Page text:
The controls in this game are different from other wrestling games I’ve played. You move around the ring with the D-pad. You use the A button to punch and grab the opponent. Grab your opponent and initiate the grapple. Now you must select your move with the B button via a pop up menu. Tap B quickly to cycle through the moves and then press A on the one you want. There are eight different moves for each wrestler but there’s only a three second timer to enter your move before the opponent does a counter move himself. I learned pretty quickly to rhythmically tap out the button to get the move I wanted. Once the opponent is low enough on health and knocked to the ground, close in on him and press A to pin.

Seeing as this is Tag Team Wrestling, you can call on your partner to pitch in. Simply walk over to the lower left corner and press B to tag him in. Each wrestler has his own health bar displayed when he is activated. Naturally your opponents can do this too, so try and finish the job quickly when he is at low health. Your partner can also step in and break up a submission hold by pressing A when you are stuck. He will run in and smash the other guy so you can get back in the action. This is the only way I found to get out of the move.

Picking moves from a real time menu seems advanced for 1986.

You can also fight outside of the ring. This happens automatically if someone is hit with a move into the rope, typically by being either flipped or slammed toward either side. The referee begins a 20 count and you fight as normal with a few changes. First, you are locked on the same plane so you can’t run circles around each other. Instead of eight moves, there are only three moves available on the outside. You still need to tap B seven times to get to the last move. Sometimes there is a chair lying on the ground that you can pick up and slam into your opponent. Press Up to get back into the ring before the ref finishes the 20 count or you automatically lose the match. If you leave your opponent out there and get back in in time, then you win by disqualification.

The Strong Bads have a special anger mechanic that you will contend with all the time. After some time, one of the opponents will turn red. When this happens, you will always be grappled and attacked no matter what you do. A lot of the strategy in the game revolves around managing the opponent’s anger. One little trick I learned is that if the opponent becomes angry while laying on the mat, you can pin him and that mellows him out somehow. He also never gets angry while outside of the ring. That may not be realistic, but sure, whatever. As play continues and you win more matches, the time between angriness decreases, making those matches much harder to win.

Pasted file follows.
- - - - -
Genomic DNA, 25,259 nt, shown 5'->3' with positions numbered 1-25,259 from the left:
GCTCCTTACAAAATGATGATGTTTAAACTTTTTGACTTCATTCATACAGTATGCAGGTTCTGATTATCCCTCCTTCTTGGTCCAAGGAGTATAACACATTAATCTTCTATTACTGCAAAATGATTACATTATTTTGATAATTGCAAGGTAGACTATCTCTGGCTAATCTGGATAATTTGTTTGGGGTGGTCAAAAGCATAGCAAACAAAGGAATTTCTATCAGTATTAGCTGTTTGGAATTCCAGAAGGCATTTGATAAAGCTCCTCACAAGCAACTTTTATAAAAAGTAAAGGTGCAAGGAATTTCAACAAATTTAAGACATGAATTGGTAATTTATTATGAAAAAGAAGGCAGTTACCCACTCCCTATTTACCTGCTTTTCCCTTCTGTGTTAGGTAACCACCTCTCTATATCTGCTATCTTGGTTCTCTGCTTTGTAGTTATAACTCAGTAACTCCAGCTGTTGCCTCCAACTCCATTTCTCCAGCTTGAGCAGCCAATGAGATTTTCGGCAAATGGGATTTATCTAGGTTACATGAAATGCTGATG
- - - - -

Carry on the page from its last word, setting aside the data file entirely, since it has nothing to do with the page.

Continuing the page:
There are a couple of special instances that occasionally come into play. Each wrestler has an original super move. This move is the last in the move list, and you can only do the move against the opposite wrestler from the start of the match. The Strong Bads also have super moves in that same manner. The Ricky Fighters have an occasional, unique ability of their own that goes against the Strong Bad anger. During certain rounds, if you tag your partner in a number of consecutive times, you will flash for the duration of the match. I believe this makes your attacks more powerful. It’s too bad this can only be done a few times a game.

You won’t like them when they’re angry.

Beating the game requires winning 35 matches. Along the way you will obtain smaller titles on the road to Super Champion. After each victory, you see a screen showing the next title you are going after and how many wins you need to get there. The listing of titles in the game manual is incorrect. Clear Round 3 to become Regional Champion, Round 8 for American Champion, Round 15 for European Champion, Round 25 for World Champion, and Round 35 for Super Champion. Winning a title serves as a checkpoint and you don’t lose rank. For example, winning the first three matches earns you the Regional Champion title. If you lose a match while gunning for American Champion, you go back to Round 4 at the start of the American Champion ladder. You have unlimited continues, making the quest for Super Champion a little easier.